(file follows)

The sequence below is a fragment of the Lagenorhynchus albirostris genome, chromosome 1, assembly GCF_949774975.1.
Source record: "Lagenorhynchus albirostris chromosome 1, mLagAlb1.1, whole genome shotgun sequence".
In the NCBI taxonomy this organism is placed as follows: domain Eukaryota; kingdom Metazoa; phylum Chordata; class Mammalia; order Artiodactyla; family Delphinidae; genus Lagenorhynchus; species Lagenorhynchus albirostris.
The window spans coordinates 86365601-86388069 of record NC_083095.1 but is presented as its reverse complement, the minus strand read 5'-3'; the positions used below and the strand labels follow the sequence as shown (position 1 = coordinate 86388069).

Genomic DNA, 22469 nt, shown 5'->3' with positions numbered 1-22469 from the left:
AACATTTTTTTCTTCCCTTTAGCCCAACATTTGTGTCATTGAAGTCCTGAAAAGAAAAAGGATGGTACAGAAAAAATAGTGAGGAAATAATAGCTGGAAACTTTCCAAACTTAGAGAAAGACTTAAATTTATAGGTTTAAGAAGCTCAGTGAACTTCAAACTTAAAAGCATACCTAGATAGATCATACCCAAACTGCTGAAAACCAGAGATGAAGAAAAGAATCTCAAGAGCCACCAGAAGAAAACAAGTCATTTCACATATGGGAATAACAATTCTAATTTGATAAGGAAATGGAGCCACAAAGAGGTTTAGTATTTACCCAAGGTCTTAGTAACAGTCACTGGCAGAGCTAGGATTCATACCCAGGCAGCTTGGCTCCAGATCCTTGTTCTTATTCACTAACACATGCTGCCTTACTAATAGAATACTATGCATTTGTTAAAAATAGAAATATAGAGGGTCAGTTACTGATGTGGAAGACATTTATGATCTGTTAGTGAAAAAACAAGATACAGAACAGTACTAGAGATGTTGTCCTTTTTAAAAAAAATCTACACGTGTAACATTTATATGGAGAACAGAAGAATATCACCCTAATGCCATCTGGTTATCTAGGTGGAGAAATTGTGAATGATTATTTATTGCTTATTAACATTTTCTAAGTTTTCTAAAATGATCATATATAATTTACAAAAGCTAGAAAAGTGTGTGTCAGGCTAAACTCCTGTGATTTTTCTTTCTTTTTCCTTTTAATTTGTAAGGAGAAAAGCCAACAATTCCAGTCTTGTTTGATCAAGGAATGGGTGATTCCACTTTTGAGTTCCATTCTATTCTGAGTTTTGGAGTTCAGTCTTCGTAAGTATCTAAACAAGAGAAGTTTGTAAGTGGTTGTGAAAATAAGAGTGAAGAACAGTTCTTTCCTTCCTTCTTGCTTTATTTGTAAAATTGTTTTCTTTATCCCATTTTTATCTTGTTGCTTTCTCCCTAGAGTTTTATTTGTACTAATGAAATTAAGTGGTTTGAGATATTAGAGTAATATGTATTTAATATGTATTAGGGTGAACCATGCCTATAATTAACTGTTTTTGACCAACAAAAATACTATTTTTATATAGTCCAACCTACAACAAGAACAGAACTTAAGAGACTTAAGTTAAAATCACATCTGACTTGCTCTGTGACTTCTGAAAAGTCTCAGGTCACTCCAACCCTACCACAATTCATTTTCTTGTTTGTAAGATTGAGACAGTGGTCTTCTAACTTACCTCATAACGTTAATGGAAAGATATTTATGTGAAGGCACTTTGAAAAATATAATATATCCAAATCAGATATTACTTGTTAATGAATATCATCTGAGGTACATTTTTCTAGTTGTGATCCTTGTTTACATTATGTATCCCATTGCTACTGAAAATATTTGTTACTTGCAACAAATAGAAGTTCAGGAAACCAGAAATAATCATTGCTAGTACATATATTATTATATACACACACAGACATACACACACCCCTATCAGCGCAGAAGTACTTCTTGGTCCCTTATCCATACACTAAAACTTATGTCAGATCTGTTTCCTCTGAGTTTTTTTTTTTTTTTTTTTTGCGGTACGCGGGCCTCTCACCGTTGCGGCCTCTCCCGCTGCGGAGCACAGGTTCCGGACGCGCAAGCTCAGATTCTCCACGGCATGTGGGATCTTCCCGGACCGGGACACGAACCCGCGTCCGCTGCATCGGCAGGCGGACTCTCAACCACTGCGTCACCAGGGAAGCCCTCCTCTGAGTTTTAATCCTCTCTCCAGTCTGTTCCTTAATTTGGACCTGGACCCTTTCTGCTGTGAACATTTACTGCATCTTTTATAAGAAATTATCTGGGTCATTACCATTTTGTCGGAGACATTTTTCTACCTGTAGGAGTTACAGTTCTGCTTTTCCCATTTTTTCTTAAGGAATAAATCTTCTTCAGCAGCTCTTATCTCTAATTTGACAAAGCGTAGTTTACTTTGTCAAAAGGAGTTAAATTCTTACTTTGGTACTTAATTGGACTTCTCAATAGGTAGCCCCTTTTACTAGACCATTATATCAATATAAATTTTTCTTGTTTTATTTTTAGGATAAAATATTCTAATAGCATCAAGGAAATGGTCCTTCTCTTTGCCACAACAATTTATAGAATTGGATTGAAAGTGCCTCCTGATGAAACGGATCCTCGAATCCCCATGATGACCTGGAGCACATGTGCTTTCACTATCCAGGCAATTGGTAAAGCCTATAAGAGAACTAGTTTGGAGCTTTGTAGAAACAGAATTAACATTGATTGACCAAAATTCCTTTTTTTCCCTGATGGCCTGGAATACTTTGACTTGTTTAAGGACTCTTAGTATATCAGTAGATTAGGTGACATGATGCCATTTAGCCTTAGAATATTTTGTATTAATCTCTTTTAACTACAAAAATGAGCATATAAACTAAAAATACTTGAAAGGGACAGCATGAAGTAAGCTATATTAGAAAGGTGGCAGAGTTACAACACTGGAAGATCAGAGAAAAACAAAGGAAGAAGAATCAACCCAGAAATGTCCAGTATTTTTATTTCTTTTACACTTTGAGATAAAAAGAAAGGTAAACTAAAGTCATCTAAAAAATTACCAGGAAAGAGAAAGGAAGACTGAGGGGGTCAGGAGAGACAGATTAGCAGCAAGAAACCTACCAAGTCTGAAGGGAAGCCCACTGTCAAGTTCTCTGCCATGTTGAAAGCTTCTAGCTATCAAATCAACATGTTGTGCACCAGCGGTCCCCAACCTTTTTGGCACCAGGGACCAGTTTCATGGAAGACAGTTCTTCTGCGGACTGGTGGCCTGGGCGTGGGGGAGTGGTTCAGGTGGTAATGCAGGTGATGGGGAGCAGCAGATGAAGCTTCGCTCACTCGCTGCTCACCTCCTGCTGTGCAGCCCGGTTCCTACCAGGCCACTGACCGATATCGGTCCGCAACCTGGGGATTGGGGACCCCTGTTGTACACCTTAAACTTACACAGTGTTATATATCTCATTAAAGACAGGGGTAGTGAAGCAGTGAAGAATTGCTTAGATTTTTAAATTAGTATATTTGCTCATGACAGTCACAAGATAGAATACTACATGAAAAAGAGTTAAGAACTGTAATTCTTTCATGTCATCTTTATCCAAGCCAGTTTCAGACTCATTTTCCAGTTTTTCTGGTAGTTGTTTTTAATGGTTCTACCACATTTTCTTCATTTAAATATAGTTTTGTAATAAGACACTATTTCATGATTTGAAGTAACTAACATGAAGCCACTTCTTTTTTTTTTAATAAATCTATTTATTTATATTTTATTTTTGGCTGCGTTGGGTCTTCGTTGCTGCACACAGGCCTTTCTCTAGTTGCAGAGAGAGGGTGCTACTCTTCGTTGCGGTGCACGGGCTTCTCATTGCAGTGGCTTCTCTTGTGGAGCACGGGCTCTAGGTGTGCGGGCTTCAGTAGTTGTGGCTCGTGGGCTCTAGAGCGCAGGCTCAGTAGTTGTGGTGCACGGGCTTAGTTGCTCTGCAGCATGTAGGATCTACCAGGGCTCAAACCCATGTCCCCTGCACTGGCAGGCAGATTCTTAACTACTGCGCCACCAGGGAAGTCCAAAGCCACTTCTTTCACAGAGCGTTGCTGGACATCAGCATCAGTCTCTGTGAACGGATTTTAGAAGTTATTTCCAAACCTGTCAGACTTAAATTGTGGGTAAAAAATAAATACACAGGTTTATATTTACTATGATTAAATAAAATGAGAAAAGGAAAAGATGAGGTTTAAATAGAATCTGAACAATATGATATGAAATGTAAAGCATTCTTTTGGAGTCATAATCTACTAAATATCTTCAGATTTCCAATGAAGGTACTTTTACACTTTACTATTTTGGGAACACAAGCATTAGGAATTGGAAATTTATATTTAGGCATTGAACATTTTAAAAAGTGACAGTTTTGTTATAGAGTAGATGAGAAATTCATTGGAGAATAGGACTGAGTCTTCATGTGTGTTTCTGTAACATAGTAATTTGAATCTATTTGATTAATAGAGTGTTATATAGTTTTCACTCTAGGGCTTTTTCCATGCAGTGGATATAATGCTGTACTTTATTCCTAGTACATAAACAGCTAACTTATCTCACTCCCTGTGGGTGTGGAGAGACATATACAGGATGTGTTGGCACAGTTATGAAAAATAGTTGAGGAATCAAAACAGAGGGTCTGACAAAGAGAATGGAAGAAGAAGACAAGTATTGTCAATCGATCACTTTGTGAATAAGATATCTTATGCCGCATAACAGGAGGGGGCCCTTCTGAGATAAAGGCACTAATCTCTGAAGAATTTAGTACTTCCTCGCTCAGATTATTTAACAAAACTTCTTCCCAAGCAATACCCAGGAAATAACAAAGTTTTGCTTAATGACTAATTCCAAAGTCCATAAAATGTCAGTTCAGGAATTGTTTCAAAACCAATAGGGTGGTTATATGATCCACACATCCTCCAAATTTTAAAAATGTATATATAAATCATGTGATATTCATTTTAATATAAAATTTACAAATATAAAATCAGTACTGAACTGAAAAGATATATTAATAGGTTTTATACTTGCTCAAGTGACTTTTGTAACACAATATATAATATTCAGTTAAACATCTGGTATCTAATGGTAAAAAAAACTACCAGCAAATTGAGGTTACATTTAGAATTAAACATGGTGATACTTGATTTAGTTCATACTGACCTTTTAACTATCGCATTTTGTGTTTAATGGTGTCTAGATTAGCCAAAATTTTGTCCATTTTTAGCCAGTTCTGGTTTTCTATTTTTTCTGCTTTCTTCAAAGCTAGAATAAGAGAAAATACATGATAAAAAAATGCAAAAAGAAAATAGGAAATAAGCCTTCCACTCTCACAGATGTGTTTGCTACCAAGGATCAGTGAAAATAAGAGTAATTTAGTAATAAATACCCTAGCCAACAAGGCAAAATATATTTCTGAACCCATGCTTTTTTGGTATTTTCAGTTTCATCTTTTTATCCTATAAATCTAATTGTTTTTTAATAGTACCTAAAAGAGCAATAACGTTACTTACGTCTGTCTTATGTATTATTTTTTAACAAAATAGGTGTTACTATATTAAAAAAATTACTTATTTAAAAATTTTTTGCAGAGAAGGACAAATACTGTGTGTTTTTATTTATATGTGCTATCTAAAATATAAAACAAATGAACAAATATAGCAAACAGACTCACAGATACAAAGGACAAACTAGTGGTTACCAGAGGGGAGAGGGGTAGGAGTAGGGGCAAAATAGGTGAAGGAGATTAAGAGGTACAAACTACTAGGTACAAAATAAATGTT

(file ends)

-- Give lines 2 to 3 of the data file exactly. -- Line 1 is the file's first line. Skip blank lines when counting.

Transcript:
Source record: "Lagenorhynchus albirostris chromosome 1, mLagAlb1.1, whole genome shotgun sequence".
In the NCBI taxonomy this organism is placed as follows: domain Eukaryota; kingdom Metazoa; phylum Chordata; class Mammalia; order Artiodactyla; family Delphinidae; genus Lagenorhynchus; species Lagenorhynchus albirostris.